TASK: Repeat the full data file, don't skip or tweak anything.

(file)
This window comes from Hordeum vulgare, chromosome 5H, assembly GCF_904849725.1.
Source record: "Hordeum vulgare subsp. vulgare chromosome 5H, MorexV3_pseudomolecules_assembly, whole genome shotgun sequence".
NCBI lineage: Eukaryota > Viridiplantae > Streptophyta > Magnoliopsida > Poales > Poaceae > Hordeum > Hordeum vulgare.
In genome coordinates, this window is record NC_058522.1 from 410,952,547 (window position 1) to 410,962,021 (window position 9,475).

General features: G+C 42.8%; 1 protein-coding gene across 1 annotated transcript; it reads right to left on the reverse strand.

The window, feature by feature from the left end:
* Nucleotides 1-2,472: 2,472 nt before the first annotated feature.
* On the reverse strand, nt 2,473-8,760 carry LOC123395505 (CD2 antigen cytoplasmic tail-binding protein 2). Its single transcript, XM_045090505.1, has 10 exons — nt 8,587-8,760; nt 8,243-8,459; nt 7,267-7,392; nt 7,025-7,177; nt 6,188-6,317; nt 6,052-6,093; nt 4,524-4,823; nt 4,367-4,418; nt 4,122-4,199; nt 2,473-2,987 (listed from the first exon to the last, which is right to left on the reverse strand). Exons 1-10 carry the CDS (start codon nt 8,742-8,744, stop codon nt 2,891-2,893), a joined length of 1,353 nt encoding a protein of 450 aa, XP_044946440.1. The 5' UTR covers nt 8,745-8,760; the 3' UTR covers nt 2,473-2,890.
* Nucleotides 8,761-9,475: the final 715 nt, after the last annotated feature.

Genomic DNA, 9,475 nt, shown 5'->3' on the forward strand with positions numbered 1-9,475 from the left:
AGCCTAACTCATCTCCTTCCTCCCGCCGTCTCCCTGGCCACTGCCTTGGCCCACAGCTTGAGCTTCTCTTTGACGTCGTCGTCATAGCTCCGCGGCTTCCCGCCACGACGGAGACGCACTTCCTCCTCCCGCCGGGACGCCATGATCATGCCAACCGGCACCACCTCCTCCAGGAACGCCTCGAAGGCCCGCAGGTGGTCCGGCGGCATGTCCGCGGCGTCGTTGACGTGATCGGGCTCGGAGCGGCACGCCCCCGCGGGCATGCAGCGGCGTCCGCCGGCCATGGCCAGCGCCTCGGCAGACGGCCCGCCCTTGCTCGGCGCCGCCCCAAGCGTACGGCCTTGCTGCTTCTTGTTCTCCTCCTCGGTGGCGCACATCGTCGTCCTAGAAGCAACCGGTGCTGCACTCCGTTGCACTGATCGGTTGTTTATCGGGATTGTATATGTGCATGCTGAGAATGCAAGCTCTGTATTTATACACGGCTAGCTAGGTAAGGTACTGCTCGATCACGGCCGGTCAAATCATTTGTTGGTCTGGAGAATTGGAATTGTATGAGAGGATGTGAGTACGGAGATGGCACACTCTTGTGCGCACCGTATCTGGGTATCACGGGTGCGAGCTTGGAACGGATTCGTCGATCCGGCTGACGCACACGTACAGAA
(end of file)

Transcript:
This window comes from Hordeum vulgare, chromosome 5H, assembly GCF_904849725.1.
Source record: "Hordeum vulgare subsp. vulgare chromosome 5H, MorexV3_pseudomolecules_assembly, whole genome shotgun sequence".
NCBI lineage: Eukaryota > Viridiplantae > Streptophyta > Magnoliopsida > Poales > Poaceae > Hordeum > Hordeum vulgare.
In genome coordinates, this window is record NC_058522.1 from 410,952,547 (window position 1) to 410,962,021 (window position 9,475).

General features: G+C 42.8%; 1 protein-coding gene across 1 annotated transcript; it reads right to left on the reverse strand.

The window, feature by feature from the left end:
* Nucleotides 1-2,472: 2,472 nt before the first annotated feature.
* On the reverse strand, nt 2,473-8,760 carry LOC123395505 (CD2 antigen cytoplasmic tail-binding protein 2). Its single transcript, XM_045090505.1, has 10 exons — nt 8,587-8,760; nt 8,243-8,459; nt 7,267-7,392; nt 7,025-7,177; nt 6,188-6,317; nt 6,052-6,093; nt 4,524-4,823; nt 4,367-4,418; nt 4,122-4,199; nt 2,473-2,987 (listed from the first exon to the last, which is right to left on the reverse strand). Exons 1-10 carry the CDS (start codon nt 8,742-8,744, stop codon nt 2,891-2,893), a joined length of 1,353 nt encoding a protein of 450 aa, XP_044946440.1. The 5' UTR covers nt 8,745-8,760; the 3' UTR covers nt 2,473-2,890.
* Nucleotides 8,761-9,475: the final 715 nt, after the last annotated feature.

Genomic DNA, 9,475 nt, shown 5'->3' on the forward strand with positions numbered 1-9,475 from the left:
AGCCTAACTCATCTCCTTCCTCCCGCCGTCTCCCTGGCCACTGCCTTGGCCCACAGCTTGAGCTTCTCTTTGACGTCGTCGTCATAGCTCCGCGGCTTCCCGCCACGACGGAGACGCACTTCCTCCTCCCGCCGGGACGCCATGATCATGCCAACCGGCACCACCTCCTCCAGGAACGCCTCGAAGGCCCGCAGGTGGTCCGGCGGCATGTCCGCGGCGTCGTTGACGTGATCGGGCTCGGAGCGGCACGCCCCCGCGGGCATGCAGCGGCGTCCGCCGGCCATGGCCAGCGCCTCGGCAGACGGCCCGCCCTTGCTCGGCGCCGCCCCAAGCGTACGGCCTTGCTGCTTCTTGTTCTCCTCCTCGGTGGCGCACATCGTCGTCCTAGAAGCAACCGGTGCTGCACTCCGTTGCACTGATCGGTTGTTTATCGGGATTGTATATGTGCATGCTGAGAATGCAAGCTCTGTATTTATACACGGCTAGCTAGGTAAGGTACTGCTCGATCACGGCCGGTCAAATCATTTGTTGGTCTGGAGAATTGGAATTGTATGAGAGGATGTGAGTACGGAGATGGCACACTCTTGTGCGCACCGTATCTGGGTATCACGGGTGCGAGCTTGGAACGGATTCGTCGATCCGGCTGACGCACACGTACAGAA